Hutton's intellectual opponents drew on different oratorial backgrounds. We can picture Adam Sedgwick, a Minister, thundering from the pulpit as follows:

"To assume, then, that . . . forces have not only been called into action at all times in the natural history of the earth, but also that in each period they have acted with equal intensity, seems to me a merely gratuitous hypothesis, unfounded on any of the great analogies of nature. . . This theory confounds the immutable and primary laws of matter with the mutable results arising from their irregular combination. It assumes, that in the laboratory of nature, no elements have ever been brought together which we ourselves have not seen combined; that no forces have been developed by their combination, of which we have not witnessed the effects. And what is this but to limit the riches of the kingdoms of nature by the poverty of our knowledge; and to surrender ourselves to a mischievous, but not uncommon philosophical scepticism, which makes us deny the reality of what we have not seen, and doubt the truth of what we do not perfectly comprehend."  (18 Feb 1831, address to the Geological Society).

The current view in geology is rather a combination of the two views, whereby catastrophes are part of the natural process of the world, and are therefore sprinkled throughout the geological record in conformance with the general principle of uniformitarianism. The debate as to whether or not catastrophic events are important in the geological record has been resolved in the affirmative.

The work I have presented over the course of the last year or so has a lot in common with the above Sedgwick quote. With the idea of innovation in earth (and other complex) systems is my attempt to not "limit the riches of nature to the poverty of our observations".

The epsilon machine approach to characterize the dynamics of the data set in a manner consistent with Occam's Razor is intended to be repeatable in a way that geological interpretation usually is not. It will still take time to establish whether this method is successful. The interpretation of the dynamics and exposition of its implications in terms of real earth dynamics may still vary from one geologist to another.

The Newtonian paradigm suggests that complex systems can be understood by detailed study of each of their components in isolation. Hypotheses are formulated and tested about each component, trusting that their combination would lead to a full understanding of nature. Testing multitudes of hypotheses, each of which leading to a small improvement in our knowledge, has built our current understanding of the world. The Newtonian approach has had the advantage over time, primarily because it is easier to formulate testable hypotheses.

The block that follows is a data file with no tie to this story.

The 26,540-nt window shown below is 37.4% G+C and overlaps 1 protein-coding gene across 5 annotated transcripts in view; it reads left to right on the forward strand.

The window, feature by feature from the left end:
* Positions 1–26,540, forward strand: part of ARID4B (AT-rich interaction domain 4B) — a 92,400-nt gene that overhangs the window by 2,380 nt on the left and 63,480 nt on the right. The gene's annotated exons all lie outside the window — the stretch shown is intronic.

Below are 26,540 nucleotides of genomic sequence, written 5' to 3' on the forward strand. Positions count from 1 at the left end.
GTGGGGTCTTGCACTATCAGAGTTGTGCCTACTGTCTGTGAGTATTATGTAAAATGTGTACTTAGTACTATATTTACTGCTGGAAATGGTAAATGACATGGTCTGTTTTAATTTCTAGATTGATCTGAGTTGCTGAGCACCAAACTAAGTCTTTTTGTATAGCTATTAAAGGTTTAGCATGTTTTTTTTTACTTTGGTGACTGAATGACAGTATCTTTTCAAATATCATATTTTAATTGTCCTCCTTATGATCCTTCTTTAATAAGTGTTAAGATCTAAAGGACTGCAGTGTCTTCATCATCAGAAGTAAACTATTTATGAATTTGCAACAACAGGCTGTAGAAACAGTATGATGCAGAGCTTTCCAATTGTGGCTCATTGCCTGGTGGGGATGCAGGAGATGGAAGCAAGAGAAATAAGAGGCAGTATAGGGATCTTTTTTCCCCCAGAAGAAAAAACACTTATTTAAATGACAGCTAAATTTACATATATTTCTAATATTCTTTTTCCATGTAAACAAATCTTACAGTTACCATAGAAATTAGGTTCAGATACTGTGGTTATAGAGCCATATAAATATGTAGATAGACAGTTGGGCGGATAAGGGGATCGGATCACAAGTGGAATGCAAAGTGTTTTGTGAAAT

Unfortunately, the Newtonian paradigm has its limits, and these limits have been visited in geological and biological systems. An understanding of complex systems still eludes us. But Newton had a rival, Leibniz, whose approach of viewing complex systems as essentially being characterized by information, or sets of rules which could in principle be determined from observation, as being complementary approaches. I will expand on this idea in a later posting.

Tuesday, July 24, 2012

Price and production in selected metals

Today we present the second part of the figure presented last week--per capita value of production for nickel, zinc, molybdenum, silver, and lead (tin, cobalt and tungsten are the unlabelled lines). Results are calculated from annual production and annual average price, obtained from the USGS.


The largest control is the rise in price. Nickel saw a tremendous price spike in 2007, which saw the metal value of pre-1982 Canadian nickels reach 27 cents. Note the recent increase in importance of silver.

Friday, July 20, 2012

Inflationary impulses in commodities

Today's chart is an update of one we have seen before--a state space plotting the gold-copper ratio against the silver-rough rice ratio (month-end prices) over the last fifteen years.


The plot has been confined to the yellow blob for most of the past sixteen years. Generally speaking, all four of these commodities have been inflating at the same rate, with excursions in one direction or another, normally in response to inflation appearing in one or two of these commodities for a short time before the others catch up--which could be viewed as reversion to the mean.

Prior to the beginning of last year, the only two excursions outside of the yellow area were: the one at the top of the graph, reflecting the collapse of commodities in late 2008 (with gold relatively outperforming); and the one at the bottom, reflecting the rapid increase in both copper and silver in 2006.

In the last eighteen months we have seen a remarkable excursion, mainly reflecting a rapid increase in the price of silver. Going forward, there are two possibilities, each with its own implications for the resource space. One possibility is that we are seeing some kind of breakout with respect to the metals in comparison to agricultural commodities. The other possibility is that we are only seeing a burst of inflation in the metals prices, which will shortly be matched by a rise in agricultural commodities (we would need to see roughly a doubling in the price of rice to return to the yellow blob--or a halving of the silver price). The billion dollar question is which scenario will play out.